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What to consider when buying a puppy in Egypt? –

What to consider when buying a puppy in Egypt?

What to consider when buying a puppy in Egypt

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What to consider when buying a puppy in Egypt?

Or perhaps you want to live there? Do you also love dogs? If so, you may be thinking about getting a canine companion to keep you company in your new country.

Important Import Regulations

Egypt spans from the eastern Mediterranean to the arid Middle East and sparkling Red Sea in the west. If you plan to bring a dog or puppy to Egypt, do check the local regulations with your embassy and the local government. If you familiarise yourself with these rules, you will avoid problems later on.  Be aware that since June 2017, Egypt has cut ties with Qatar and does not permit pet transports to or from the latter.

You will find that you’ll need to deal with plenty of bureaucracy and red tape. Luckily, you can seek help from various companies that can assist you in importing your pet to Egypt. These companies understand the rules, regulations and procedures involves in importing animals and we, at are always here to help you.

Egyptian law does not require you to microchip your dog; however, it is better to be safe than sorry. Microchip your dog and register your contact information to make it easy for your dog to be identified. If you choose not to microchip your dog, be sure they have identity tags with your contact information on them.

Vital Vaccinations

It is obligatory to vaccinate your dog against rabies. The vaccination should be done between 30 days and 11 months before the dog enters Egypt. It’s also sensible to make sure your dog has all the other usual vaccines, such as Parvo and distemper (be sure to consult your vet for further information).

Although there’s no obligation to treat your dog for parasites before travelling to Egypt, it is a good idea to do so. You might find it difficult to get the usual range of anti-parasitic products and medications once you leave your home country.

Health Certificate

Your dog will also need a Health Certificate to enter Egypt. You’ll need to get the official paperwork (the Veterinary Certificate for Egypt) filled in by a government approved veterinarian within 14 days of travel.  You will also need this certificate to be endorsed by the government authority or agency responsible for the import and export of animals in your home country.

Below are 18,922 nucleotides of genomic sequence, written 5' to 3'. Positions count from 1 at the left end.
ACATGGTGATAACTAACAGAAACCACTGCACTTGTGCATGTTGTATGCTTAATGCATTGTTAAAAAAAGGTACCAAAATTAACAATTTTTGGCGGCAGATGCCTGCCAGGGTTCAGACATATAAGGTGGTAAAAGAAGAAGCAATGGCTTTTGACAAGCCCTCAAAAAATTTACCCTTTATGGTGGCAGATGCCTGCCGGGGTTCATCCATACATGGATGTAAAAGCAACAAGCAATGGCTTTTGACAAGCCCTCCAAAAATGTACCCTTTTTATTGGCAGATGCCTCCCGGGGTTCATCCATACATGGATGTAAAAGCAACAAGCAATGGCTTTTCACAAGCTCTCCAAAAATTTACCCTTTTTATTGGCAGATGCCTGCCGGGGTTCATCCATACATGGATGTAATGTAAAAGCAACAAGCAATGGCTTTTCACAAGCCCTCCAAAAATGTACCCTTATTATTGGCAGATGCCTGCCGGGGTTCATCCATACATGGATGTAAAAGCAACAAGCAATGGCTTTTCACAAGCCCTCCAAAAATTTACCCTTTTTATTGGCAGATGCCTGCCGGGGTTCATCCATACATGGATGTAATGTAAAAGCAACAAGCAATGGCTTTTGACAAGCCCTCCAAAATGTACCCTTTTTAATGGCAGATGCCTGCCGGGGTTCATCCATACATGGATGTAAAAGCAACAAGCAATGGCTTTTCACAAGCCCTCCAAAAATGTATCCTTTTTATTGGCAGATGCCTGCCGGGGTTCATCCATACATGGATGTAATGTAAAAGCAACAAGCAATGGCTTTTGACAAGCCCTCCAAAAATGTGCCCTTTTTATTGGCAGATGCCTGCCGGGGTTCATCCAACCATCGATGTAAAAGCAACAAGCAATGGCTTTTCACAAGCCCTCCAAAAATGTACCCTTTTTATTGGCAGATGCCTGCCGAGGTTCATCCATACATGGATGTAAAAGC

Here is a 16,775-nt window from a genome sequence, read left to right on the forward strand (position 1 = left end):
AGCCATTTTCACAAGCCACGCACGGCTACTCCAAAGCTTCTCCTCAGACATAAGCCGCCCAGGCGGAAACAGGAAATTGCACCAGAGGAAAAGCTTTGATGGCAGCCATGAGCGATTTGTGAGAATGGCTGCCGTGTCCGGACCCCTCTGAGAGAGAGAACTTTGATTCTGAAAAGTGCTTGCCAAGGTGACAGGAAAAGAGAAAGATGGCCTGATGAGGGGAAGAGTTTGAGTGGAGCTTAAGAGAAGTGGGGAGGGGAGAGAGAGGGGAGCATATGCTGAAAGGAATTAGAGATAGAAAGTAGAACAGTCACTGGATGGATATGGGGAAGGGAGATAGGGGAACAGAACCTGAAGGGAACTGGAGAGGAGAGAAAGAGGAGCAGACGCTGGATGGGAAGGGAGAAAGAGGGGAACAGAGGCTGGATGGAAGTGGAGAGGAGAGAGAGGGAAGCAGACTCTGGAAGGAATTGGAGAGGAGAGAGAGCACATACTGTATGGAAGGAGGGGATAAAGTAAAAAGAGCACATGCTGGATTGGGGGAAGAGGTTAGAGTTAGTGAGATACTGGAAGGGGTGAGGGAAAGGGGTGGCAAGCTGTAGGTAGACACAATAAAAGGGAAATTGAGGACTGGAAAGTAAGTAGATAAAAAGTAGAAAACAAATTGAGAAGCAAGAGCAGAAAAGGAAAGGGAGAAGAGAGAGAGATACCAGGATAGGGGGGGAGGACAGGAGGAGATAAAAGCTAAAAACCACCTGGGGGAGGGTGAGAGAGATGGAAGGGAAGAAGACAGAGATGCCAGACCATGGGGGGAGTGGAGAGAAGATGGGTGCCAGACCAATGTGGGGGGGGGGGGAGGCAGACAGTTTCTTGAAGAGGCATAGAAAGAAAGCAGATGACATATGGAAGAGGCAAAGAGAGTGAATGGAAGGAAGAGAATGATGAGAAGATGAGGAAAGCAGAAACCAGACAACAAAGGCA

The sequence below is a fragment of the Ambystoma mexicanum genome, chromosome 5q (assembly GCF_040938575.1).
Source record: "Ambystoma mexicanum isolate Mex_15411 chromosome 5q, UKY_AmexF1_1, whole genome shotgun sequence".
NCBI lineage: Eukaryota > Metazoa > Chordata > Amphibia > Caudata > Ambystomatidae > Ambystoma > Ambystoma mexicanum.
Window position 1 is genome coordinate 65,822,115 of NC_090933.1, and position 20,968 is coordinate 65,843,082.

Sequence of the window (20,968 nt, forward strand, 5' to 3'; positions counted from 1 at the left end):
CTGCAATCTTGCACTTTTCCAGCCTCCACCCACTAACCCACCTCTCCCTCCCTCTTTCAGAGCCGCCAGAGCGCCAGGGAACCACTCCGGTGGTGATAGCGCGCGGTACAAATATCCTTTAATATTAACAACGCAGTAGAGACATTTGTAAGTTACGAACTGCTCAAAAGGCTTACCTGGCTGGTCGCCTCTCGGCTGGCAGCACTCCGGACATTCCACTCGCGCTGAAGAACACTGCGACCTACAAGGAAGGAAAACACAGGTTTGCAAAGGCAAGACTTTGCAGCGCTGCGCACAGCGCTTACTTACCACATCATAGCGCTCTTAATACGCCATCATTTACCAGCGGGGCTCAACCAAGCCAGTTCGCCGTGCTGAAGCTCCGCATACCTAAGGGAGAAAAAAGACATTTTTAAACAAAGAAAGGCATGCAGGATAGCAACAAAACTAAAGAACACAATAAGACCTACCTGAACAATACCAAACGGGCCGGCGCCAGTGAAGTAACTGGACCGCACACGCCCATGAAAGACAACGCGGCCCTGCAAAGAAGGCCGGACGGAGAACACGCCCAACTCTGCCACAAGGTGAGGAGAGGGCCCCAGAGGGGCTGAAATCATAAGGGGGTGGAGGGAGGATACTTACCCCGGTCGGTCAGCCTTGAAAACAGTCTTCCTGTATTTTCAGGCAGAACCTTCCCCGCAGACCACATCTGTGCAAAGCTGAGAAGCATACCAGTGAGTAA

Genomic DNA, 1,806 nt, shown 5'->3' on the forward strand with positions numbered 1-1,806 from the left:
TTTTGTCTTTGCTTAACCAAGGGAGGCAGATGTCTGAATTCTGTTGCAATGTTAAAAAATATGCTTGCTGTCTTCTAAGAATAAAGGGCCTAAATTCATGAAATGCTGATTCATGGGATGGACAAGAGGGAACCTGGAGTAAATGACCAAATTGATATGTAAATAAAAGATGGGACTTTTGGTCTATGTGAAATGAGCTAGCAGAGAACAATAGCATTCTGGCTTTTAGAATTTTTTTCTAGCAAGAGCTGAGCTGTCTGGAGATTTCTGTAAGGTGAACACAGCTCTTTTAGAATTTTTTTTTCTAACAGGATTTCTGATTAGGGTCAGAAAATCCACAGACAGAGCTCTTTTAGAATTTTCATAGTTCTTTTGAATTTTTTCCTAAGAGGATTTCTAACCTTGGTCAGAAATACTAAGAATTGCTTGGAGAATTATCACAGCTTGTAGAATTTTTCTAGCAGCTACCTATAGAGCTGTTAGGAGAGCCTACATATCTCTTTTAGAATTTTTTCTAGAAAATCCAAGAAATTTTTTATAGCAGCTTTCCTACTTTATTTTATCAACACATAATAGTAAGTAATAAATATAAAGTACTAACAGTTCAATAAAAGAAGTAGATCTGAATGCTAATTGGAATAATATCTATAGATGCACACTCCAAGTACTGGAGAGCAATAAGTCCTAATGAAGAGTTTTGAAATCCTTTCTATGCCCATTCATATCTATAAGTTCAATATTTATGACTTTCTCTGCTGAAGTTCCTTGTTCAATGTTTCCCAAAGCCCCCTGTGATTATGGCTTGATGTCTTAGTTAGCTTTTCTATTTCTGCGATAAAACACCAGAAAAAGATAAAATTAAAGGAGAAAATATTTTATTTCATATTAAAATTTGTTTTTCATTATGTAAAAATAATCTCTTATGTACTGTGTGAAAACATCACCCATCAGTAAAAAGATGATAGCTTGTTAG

Before your dog leaves, take them to the quarantine office at the airport 48 hours before leaving for Egypt. The quarantine office will issue a new health certificate, and a permit to export the pet (you will have to pay a small fee).

Arriving by Air

Your dog will need to travel by air to Egypt, landing in Cairo International Airport. On arrival, your pet will be examined to make sure they are free of diseases that can be spread to humans. If there is any doubt as to your pet’s health, a vet might be called (at your expense). If your pet gets the all clear, you can take him or her to your new home. Be aware that the law requires your pet to remain in your custody for the first three months in Egypt.

Local Regulations

You should definitely familiarise yourself with any local regulations concerns dogs and dog keeping. You will need to get a license for your dog. You can apply for one with an Egyptian vet once you’ve arrived. Although there are no strict rules about keeping your dog on a leash, it is better to do so. Many Muslims consider dogs to be unclean and some people might be scared of dogs. You can also keep your dog safe from the busy traffic in Egypt.

Housing can trick because many rental properties do not allow pets. Be sure to consult with the landlord or property manager before you commit to renting a property. Apartments and houses in Egypt might be smaller than what your dog is used to, depending what area you move to. The scorching summer heat and cold desert nights means your dog will be spending a lot of time inside. Keep your dog happy and active with long walks in the cool of the evening, and toys and games inside the house.

Pet care

Once you and your dog have settled in, you’ll need to find a vet, and possible a trainer, a groomer, and a boarding kennel. There is the British Animal Hospital with branches in Giza and Ad Doqi, Happy Pets Veterinary Clinic in Nasr City, and the Cats and Dogs Vet Clinic in Alexandria, to name but a few. Ask other expats for their recommendations.

Some veterinary clinics offer grooming services. You can also find groomers at Pets Nation. Pets Nation also has pet shops where you can buy various supplies.

There is a good selection of dog trainers to choose from in Egypt. To name just a few: Mahmoud Fady Academy, Eastwind Training, and Dog Training Centre K9 Egypt all offer training services.

Many vet clinics have boarding kennels. You can also try Kelabi Dog Boarding in Cairo.